membership- of which.she diedjJShe
was modest, intelligent and unas
suming to a marked degree.
Mrs. Sheppard was a daughter of
Elbert DeVore, one of the most prom
inent citizens and Baptists of Edge
field county who was for long years a
member of Mountain Creek Baptist
church, from which church he,moved
his letter, in order to establish Olive
He reared a large family, and their
lives prove that he brought them up
in the nurture and admonition of the
Lord. One of the daughters, Harriet,
married Dr. P. H. Adams, Fannie ?
married W. P. Andrews, Beaufort
married the Rev. J. K. Fant, a Bap
tist minister, Lou became the wife of
the late W. L. Durst, Carolina mar
ried W. A. McLees of Greenwood,
and she is the only surviving member
of the family. One son, J. K. DeVore
died at his home in the city of Green
wood several years since.
The subject of this sketch married
the late Dr. W. Scott Sheppard who
preceded her to the grave twenty
nine years ago. He was a brother of
Orlando and John C. Sheppard, well
known citizens of Edgefield. To them
was given one son, Walter, who died
seventeen years before the death of
his mother. Besides this son, she had
six daughters, all of whom are living.
They are Mrs. E. C. Brown of'Green
ville, Mrs. W. J. Miller of Augusta,
Mrs. C. E May and Mrs J. B. Ken
nerly both of Edgefield, Mrs. L. S.
Cogburn of Greenwood* and Mrs. R.
D. Rogers of Benn^fcville. These
the daughters of a motner of precious
memory, rise up and call her blessed.
Funeral services were conducted
by Rev. A. T. Allen, the pastor of
the Edgefield church, after which her
remains were laid to rest in the vil
lage cemetery. This brief record has
been prepared by request of the fam
G. W. GARDNER.
Greenwood, S. C., Jan. 29, 1922.
Sunday at the Methodist
Sunday morning at the Edgefield
Methodist church Rev. G. W. M. Tay
lor, the pastor, will preach a special
sermon to women. He will take for
his subject "The Woman Who Drop
ped Her Waterbucket." This message
will be delivered with special refer
ence to woman in these modern
times. At night the subject will be
"Things Done in a Corner." The pub
lic is cordially invited to the services.
News From Red Oak Grove
Dear Advertiser: '
The rain continues to fall, so the
ground hog must have seen his shad
ow and gone in winter quarters for
On account of the bad weather
there was no Sunday school at Red
Oak Grove on yesterday.
Mr. and Mrs. J. C. Gable spent the
week-end with Mr. and Mrs. W. C.
Willis, Mrs. Gable's parents.
Mr. and Mrs. M. M. Marshall and
Mr." George Bussey were visitors in
the home of Mr. and Mrs. E. B. Dorn
on Sunday last.
Mr. and Mrs. Willie Agner recent
ly visited their daughter, Mrs. Lucy
Bailey in Edgefield.
Mrs. James Rearden and daughter,
Alice, spent Sunday night in the
home of Mrs. Agner.
Mri Frank Kenrick, Miss Kathlene
Kenrick and Mr. Earl Dorn were re
cent visitors in the home of Miss Lou
Messrs. Johnnie and James Willis
and Pat Bush spent Sunday with Mr.
T. J. Willis of-Flat Rock.
Mr. P. E. Thurmond is visiting his
daughter,. Mrs. Eugene Thurmond.
Our teacher, Mrs. Clifford Robert
son spent the week-end at her home
We missed Misses Mae and Alva
Jordan at . school today.
Miss Maggie Willis enjoyed spend
ing the night with Miss Thelma Dorn.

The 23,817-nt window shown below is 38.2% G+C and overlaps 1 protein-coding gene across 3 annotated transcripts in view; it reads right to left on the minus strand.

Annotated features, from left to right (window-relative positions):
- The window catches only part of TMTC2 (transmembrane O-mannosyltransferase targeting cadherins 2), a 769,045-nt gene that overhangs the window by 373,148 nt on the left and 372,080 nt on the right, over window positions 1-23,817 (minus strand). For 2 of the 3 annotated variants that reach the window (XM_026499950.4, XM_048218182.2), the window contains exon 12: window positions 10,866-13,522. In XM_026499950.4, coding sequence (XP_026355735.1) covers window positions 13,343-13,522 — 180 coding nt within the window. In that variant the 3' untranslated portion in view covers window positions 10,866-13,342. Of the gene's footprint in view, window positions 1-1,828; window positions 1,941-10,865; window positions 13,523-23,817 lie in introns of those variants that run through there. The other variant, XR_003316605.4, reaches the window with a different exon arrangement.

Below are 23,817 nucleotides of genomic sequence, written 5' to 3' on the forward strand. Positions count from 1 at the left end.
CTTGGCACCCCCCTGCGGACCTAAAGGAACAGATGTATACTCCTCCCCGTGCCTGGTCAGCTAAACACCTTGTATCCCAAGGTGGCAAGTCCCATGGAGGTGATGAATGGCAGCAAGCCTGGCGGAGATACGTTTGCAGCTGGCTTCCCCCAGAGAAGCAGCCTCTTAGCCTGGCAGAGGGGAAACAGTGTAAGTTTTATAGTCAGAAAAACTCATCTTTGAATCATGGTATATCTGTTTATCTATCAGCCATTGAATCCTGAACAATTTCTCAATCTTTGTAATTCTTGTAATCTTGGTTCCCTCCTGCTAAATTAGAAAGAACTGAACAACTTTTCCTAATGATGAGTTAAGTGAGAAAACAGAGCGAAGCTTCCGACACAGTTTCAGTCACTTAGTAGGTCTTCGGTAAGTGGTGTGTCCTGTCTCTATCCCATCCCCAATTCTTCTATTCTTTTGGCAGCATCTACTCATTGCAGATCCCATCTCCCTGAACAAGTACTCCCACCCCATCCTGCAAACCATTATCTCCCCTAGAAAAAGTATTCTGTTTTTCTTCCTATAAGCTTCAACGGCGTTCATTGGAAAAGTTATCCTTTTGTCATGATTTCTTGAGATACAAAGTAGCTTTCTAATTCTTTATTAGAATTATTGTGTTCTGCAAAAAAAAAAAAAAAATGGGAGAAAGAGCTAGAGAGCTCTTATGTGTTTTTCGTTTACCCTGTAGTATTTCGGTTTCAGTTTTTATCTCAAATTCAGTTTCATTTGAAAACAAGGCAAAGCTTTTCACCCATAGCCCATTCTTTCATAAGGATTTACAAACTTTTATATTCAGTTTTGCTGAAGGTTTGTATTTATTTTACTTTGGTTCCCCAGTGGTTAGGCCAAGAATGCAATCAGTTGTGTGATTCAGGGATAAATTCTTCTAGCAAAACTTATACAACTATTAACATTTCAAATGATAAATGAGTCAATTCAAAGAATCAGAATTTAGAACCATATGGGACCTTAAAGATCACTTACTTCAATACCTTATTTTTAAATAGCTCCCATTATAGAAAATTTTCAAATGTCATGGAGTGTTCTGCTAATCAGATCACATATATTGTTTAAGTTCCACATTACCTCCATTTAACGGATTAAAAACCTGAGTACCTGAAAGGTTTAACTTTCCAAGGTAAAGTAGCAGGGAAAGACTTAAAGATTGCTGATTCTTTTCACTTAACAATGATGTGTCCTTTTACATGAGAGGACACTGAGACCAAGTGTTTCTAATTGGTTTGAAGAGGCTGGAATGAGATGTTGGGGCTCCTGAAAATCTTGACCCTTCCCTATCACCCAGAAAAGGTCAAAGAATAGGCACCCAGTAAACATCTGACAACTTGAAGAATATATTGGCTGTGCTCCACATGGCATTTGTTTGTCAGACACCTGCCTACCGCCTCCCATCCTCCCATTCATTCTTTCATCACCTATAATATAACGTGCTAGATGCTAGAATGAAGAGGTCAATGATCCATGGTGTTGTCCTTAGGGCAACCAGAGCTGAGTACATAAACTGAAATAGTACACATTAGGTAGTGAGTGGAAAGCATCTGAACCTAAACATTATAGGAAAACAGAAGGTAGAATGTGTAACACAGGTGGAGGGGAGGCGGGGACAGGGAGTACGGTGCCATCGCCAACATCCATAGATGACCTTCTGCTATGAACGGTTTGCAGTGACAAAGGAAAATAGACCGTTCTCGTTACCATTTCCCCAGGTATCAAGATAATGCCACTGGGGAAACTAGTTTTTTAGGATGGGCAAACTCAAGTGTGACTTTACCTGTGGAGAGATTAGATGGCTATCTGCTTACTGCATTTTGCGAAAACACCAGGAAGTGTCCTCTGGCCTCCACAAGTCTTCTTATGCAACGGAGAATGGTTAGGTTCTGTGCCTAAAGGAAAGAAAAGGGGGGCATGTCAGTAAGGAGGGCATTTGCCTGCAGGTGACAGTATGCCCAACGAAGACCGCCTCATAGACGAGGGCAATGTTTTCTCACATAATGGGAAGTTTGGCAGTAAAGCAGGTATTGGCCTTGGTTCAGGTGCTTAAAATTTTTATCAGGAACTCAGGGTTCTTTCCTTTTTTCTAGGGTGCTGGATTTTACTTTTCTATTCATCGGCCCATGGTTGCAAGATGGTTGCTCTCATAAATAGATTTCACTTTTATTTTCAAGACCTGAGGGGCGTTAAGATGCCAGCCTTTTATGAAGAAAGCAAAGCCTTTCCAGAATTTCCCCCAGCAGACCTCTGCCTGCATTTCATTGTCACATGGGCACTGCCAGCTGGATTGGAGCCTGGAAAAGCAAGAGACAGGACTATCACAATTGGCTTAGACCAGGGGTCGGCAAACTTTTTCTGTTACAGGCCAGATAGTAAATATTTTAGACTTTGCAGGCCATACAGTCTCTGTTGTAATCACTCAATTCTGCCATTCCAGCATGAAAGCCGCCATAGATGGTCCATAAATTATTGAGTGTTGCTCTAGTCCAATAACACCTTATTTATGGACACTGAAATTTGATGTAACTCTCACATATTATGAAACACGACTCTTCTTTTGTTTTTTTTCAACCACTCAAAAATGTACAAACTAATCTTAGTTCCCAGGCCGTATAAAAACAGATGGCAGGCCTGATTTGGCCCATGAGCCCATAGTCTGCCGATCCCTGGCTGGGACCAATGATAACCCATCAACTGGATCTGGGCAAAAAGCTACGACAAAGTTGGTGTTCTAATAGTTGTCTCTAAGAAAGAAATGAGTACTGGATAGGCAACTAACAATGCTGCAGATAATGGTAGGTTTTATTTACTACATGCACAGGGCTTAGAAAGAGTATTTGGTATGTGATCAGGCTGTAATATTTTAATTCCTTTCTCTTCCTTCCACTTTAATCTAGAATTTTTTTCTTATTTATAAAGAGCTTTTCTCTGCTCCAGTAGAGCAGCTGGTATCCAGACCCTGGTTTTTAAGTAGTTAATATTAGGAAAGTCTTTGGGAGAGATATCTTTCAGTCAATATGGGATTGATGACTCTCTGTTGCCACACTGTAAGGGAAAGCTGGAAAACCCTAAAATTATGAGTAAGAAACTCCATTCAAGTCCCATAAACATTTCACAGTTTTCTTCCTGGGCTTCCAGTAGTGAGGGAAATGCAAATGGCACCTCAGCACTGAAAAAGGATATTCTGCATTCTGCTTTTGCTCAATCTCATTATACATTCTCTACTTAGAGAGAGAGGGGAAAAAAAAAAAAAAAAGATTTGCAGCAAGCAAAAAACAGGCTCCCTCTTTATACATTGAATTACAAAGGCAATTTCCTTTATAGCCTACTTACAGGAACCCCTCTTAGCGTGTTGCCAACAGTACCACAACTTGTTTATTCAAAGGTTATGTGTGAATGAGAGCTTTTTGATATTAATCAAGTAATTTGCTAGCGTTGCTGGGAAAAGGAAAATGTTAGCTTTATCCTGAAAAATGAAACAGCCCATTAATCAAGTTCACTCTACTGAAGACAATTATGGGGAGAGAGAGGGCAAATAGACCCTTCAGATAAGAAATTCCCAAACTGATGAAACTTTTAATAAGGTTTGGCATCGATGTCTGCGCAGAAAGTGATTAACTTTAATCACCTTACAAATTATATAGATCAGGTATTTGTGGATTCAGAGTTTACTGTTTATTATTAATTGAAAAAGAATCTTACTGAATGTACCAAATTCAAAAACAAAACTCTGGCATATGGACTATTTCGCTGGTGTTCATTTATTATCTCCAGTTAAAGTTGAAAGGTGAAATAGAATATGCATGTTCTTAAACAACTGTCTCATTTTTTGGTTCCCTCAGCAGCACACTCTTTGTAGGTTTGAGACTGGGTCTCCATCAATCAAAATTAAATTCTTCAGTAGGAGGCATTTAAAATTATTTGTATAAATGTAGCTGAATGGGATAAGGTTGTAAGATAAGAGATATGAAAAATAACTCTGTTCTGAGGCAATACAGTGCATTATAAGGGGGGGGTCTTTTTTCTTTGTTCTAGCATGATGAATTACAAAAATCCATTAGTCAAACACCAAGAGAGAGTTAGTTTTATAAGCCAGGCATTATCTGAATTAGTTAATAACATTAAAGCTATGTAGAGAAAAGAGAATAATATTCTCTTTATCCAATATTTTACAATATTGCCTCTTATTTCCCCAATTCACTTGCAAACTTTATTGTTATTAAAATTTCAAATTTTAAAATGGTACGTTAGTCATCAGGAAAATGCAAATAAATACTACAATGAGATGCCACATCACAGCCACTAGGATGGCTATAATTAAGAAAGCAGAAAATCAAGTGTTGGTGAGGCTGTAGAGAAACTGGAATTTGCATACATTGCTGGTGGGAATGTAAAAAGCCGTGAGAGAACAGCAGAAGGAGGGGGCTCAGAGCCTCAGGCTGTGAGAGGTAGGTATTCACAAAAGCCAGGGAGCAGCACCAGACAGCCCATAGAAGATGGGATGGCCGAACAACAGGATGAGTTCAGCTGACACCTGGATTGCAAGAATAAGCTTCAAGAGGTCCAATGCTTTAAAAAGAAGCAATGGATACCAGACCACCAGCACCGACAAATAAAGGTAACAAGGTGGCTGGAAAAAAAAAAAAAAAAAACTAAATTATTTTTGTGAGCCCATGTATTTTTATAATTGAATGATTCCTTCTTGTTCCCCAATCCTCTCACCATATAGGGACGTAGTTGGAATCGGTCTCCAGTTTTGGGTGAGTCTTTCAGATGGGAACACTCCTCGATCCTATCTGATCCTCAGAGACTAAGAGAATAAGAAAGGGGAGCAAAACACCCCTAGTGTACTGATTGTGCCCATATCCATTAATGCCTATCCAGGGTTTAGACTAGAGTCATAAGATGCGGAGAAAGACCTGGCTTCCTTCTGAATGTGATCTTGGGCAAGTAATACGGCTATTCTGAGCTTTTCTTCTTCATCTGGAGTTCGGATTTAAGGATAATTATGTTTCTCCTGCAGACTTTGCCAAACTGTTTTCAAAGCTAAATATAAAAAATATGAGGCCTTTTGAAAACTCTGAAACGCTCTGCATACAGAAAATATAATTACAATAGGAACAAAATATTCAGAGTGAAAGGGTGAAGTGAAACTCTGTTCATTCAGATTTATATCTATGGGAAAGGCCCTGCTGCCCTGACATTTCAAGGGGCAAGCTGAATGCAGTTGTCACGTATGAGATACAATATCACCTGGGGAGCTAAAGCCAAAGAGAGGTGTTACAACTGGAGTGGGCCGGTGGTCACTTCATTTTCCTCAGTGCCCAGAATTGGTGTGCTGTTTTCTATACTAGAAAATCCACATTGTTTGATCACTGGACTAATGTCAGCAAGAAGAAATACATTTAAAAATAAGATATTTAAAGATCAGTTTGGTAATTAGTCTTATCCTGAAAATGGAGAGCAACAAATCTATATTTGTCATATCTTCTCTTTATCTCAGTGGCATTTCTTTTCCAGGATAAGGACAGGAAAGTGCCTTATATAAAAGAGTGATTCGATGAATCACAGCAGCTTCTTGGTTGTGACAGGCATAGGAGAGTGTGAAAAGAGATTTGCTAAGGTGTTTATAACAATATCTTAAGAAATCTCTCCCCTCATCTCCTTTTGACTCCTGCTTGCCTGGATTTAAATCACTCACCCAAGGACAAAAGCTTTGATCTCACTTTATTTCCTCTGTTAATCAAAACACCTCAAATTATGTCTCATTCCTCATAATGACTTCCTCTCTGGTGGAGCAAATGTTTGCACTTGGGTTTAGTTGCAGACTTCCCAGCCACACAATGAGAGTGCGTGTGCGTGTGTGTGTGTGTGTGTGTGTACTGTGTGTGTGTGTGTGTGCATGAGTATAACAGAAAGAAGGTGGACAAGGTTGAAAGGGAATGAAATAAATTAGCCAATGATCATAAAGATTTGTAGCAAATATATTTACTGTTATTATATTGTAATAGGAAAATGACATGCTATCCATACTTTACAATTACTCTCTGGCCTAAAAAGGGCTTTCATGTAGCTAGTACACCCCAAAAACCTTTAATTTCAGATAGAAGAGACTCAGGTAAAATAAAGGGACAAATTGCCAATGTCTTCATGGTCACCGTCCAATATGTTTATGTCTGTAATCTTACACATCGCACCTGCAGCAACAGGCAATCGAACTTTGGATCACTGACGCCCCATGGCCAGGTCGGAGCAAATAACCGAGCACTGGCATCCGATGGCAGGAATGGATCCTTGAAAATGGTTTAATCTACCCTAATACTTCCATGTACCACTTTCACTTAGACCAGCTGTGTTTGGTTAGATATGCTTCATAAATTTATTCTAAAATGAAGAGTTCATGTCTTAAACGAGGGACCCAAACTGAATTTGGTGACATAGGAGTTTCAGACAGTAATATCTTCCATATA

Messrs. Clarence and James Willis
were very much disappointed^ that
they did not get to go to Whitetown
yesterday. Don't worry, boys, the
sun will shine again. ,
We are glad that Margie,, the lit
tle daugher of Mr. and Mrs. W. F.
Dorn is well again. We hope to se?
her at school soon.
Mrs. Frank Sharpton is much im
proved since o.ur . last writing.
Card From Mr. Edmunds.
Editor Edgefield Advertiser:
I see in the Advertiser an article
Witten by Mr. H. W. McKie of Col
liers. Also some weeks ago someone
wrote an article from the Grove sec
tion of the county in which they
both gave utterance to their apprecia
tion of what had been done to the
roads in their respective sections.
Of course; "Bro. Henry" didn't
mean to make anybody "cuss?' but
I have already heard people from
other sections say "D- him, he
aint done nothing for us." "
Of course that is true, but I am
asking peopTe in those sections to
have patience as did the people on the
west side and their time may come
I desire also to thank the people of
the west side for their hearty co-op
eration ni furnishing their, teams in
top soiling most of the worst places
in the Martintown roa?* anc* do h?Pe
they will continue to look after the
road in that section and wont let it
get in that fix again, as it will be im
possible for me to reach them again
in the near future, and hope that the
people in other sections will also, not
only cooperate but will take advan
tage of the fact that a great many
will work out their road tax this
year, as a very few have paid. ,
In a few sections of the county
there was very little done with free
labor, while in other sections they
worked splendidly. Now that we got
only one convict from October court,
and only one prisoner in jail since, it
is impossible to get over the county
and do anything permanent with so
small a gang. So please everybody
come together and do everything pos
sible to keep the roads from getting
in worse condition and quit "cussing" '
so much. In other words, work more .
and "cuss" less.
A. A. EDMUNDS. .
Mr. George D. Sharp and Miss
Meta Berry were married Sunday
morning at nine-thirty in the home
of Mr. George in Edgefield, Rev. G.
W. M. T?ylor, pastor of the Meth
odist church officiating. Miss Berry is
the daughter of Mr. Berry who lives
in the Mill village. Mr. Sharp is em
ployed at the Addison Mill and well
known in Edgefield.